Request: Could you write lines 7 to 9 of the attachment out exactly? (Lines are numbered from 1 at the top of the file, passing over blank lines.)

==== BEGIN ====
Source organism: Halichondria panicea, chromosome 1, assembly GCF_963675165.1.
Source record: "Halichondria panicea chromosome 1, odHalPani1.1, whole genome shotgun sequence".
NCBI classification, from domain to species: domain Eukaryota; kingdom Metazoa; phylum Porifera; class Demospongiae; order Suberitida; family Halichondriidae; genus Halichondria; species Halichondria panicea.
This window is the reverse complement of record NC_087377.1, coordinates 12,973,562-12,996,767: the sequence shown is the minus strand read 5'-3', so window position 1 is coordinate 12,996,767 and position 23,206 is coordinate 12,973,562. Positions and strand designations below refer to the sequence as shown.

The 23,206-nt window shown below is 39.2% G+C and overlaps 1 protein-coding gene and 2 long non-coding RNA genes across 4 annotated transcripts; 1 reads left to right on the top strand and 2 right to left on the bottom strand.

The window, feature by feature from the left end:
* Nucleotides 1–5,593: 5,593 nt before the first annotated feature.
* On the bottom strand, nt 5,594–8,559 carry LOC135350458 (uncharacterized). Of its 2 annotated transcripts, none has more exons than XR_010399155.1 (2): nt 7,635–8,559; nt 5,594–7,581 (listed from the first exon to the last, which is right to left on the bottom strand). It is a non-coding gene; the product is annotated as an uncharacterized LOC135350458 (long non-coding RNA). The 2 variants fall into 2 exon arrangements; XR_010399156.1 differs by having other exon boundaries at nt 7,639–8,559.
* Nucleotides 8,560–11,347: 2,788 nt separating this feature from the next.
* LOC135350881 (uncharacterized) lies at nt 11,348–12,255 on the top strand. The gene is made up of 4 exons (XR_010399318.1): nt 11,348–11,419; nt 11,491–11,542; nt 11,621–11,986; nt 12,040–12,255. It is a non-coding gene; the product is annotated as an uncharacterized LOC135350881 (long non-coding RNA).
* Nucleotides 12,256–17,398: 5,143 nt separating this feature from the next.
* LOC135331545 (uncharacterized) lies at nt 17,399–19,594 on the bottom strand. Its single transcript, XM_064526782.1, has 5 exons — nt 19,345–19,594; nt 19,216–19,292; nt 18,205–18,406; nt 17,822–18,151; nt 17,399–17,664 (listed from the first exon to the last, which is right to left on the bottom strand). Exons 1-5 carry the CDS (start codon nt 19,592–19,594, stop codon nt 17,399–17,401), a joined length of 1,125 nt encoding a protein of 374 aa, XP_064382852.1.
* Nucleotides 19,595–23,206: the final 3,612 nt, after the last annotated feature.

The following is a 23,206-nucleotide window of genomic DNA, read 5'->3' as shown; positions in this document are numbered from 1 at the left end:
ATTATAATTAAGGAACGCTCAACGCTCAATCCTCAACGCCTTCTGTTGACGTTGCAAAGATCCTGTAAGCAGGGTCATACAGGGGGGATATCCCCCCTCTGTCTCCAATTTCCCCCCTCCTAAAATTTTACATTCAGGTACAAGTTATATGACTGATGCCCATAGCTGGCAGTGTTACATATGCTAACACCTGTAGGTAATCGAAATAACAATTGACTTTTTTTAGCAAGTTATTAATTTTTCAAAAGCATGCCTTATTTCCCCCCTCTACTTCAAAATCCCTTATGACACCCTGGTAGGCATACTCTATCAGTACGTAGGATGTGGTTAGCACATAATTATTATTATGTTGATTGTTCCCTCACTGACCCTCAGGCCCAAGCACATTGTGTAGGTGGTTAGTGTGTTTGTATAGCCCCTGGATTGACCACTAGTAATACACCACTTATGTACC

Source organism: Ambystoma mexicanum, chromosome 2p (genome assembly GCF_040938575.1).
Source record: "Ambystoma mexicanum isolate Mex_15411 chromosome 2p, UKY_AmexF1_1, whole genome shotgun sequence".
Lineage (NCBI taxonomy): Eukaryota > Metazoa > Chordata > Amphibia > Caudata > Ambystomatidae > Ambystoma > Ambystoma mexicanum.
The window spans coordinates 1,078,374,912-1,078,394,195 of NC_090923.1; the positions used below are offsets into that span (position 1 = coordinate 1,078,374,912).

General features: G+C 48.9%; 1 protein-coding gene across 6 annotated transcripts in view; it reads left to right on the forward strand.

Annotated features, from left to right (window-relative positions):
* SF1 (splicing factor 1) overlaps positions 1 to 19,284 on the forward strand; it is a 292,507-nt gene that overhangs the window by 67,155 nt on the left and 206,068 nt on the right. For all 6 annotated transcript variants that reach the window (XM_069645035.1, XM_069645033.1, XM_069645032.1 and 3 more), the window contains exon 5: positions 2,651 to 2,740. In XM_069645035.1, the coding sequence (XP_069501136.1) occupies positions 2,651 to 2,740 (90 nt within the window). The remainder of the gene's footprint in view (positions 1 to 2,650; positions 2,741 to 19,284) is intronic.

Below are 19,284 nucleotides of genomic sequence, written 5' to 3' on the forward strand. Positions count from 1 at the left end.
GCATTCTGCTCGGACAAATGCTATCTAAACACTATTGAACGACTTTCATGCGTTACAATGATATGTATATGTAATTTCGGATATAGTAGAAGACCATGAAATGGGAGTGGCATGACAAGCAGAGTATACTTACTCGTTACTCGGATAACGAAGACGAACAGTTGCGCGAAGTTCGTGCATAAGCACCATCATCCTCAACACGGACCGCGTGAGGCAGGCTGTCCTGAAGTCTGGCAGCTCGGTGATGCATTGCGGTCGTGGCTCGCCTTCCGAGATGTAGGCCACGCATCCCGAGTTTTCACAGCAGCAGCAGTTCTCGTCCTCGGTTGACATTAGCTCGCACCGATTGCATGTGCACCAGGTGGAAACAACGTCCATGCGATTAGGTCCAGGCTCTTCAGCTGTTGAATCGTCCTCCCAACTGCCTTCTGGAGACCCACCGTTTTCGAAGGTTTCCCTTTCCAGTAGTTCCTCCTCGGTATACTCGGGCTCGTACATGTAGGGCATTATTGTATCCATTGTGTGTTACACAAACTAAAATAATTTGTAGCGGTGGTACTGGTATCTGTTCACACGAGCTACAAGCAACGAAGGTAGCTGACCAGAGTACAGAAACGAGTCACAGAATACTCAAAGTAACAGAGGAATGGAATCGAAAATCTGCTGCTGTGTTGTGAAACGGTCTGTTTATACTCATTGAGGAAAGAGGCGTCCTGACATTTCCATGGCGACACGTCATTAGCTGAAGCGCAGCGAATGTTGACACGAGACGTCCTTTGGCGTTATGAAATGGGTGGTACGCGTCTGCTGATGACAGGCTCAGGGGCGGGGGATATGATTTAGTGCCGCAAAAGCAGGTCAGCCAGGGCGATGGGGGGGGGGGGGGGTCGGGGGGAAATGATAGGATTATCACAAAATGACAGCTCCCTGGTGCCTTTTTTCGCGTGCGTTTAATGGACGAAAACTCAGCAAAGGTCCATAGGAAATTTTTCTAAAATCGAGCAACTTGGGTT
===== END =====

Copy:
* Nucleotides 1–5,593: 5,593 nt before the first annotated feature.
* On the bottom strand, nt 5,594–8,559 carry LOC135350458 (uncharacterized). Of its 2 annotated transcripts, none has more exons than XR_010399155.1 (2): nt 7,635–8,559; nt 5,594–7,581 (listed from the first exon to the last, which is right to left on the bottom strand). It is a non-coding gene; the product is annotated as an uncharacterized LOC135350458 (long non-coding RNA). The 2 variants fall into 2 exon arrangements; XR_010399156.1 differs by having other exon boundaries at nt 7,639–8,559.
* Nucleotides 8,560–11,347: 2,788 nt separating this feature from the next.